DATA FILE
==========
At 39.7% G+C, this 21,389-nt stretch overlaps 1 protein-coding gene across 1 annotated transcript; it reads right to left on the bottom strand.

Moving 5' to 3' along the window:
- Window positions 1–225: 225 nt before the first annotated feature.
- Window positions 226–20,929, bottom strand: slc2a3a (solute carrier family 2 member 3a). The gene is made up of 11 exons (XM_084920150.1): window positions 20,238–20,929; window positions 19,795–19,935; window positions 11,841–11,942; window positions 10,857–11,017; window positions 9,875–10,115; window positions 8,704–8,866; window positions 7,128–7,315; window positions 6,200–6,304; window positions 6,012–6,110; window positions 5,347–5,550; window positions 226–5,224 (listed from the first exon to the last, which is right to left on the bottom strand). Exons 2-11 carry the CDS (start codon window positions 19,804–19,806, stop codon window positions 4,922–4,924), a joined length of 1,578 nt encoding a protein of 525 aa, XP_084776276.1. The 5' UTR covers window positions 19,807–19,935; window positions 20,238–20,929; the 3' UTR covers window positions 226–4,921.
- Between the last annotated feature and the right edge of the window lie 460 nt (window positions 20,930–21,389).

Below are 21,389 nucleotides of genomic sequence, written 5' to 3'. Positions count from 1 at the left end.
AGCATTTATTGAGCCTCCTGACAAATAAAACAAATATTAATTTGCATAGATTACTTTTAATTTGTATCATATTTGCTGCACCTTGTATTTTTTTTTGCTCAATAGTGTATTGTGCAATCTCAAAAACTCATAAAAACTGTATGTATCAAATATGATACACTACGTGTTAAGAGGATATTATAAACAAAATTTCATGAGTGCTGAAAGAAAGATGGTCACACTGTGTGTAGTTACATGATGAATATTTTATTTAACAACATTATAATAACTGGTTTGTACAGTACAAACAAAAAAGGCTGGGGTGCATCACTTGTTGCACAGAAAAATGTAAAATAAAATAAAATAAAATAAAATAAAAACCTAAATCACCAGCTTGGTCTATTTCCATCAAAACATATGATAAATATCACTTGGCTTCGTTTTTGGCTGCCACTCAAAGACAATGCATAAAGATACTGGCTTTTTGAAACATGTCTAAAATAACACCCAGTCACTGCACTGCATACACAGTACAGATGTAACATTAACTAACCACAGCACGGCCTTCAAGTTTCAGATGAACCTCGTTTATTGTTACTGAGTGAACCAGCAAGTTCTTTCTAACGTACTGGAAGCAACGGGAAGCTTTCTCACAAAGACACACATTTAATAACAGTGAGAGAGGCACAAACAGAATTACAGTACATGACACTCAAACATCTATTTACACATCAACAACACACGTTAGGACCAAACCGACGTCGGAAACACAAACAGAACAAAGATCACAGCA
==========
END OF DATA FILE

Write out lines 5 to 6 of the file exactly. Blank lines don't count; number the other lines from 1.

- Between the last annotated feature and the right edge of the window lie 460 nt (window positions 20,930–21,389).

Below are 21,389 nucleotides of genomic sequence, written 5' to 3'. Positions count from 1 at the left end.